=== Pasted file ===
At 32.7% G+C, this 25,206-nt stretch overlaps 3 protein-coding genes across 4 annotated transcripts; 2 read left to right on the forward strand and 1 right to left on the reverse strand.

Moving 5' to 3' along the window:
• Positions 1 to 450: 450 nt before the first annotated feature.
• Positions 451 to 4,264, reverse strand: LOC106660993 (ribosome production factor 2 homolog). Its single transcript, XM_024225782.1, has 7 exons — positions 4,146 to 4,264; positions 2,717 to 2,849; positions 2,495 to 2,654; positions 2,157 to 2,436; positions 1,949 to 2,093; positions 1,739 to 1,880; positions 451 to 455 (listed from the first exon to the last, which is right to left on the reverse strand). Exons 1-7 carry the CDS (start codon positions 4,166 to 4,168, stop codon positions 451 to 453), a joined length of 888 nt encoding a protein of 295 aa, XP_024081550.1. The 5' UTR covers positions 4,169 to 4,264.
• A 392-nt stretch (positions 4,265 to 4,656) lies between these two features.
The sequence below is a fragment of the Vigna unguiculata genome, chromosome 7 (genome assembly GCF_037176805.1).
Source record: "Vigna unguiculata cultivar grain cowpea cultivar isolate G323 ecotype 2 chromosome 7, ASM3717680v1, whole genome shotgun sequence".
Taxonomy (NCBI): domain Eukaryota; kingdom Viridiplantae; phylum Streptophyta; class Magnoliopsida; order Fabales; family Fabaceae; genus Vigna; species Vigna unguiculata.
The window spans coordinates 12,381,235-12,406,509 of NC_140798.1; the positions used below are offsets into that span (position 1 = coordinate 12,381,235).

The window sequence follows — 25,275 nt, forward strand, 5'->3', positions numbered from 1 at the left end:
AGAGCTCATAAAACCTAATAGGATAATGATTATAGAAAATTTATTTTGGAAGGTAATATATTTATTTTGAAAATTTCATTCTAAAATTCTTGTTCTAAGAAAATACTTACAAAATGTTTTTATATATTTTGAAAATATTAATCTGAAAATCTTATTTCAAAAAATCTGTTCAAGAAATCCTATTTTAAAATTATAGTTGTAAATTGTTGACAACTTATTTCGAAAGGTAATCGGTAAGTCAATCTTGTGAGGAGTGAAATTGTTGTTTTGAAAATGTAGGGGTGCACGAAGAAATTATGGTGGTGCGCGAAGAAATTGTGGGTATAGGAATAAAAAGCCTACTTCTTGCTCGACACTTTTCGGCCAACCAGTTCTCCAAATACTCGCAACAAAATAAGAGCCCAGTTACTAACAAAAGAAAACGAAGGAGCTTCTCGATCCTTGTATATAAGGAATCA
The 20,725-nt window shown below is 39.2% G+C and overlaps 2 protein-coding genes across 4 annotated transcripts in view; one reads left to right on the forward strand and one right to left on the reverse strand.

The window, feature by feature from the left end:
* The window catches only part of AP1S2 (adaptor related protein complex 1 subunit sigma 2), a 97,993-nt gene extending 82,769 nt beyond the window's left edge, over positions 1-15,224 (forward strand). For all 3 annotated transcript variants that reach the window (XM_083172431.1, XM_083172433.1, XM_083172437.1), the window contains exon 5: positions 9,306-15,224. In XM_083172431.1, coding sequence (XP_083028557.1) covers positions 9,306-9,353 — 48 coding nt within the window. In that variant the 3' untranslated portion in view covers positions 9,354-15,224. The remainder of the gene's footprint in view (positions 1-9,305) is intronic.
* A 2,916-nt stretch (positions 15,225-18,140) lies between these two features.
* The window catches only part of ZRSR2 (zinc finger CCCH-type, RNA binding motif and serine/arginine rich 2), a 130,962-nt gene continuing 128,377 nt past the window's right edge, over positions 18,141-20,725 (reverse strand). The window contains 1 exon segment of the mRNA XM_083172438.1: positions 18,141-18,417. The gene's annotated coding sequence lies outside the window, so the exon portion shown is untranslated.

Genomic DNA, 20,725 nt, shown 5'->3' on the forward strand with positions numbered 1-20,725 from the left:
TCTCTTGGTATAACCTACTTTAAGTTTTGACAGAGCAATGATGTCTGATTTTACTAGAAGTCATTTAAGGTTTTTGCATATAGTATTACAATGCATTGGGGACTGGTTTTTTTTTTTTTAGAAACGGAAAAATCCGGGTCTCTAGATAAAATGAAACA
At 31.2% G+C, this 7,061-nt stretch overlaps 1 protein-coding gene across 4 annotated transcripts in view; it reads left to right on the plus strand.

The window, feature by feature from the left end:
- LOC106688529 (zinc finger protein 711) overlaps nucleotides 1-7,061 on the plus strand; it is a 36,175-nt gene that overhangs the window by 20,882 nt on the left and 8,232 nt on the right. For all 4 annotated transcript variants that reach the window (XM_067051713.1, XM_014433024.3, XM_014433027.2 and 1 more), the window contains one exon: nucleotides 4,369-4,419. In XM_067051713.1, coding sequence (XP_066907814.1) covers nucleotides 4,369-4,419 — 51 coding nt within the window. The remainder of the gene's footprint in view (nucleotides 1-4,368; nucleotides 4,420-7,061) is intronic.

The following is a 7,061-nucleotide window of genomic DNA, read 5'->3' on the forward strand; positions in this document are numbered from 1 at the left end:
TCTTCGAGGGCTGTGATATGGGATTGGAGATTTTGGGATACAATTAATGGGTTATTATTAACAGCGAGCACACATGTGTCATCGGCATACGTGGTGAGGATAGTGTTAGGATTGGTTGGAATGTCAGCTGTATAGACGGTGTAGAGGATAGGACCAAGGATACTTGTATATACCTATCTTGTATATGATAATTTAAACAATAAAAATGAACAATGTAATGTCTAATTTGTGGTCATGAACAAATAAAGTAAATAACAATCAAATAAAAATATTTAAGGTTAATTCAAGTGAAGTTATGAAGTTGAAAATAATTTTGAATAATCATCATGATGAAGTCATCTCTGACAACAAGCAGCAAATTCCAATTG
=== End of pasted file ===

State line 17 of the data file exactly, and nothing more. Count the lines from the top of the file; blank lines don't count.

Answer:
Genomic DNA, 20,725 nt, shown 5'->3' on the forward strand with positions numbered 1-20,725 from the left: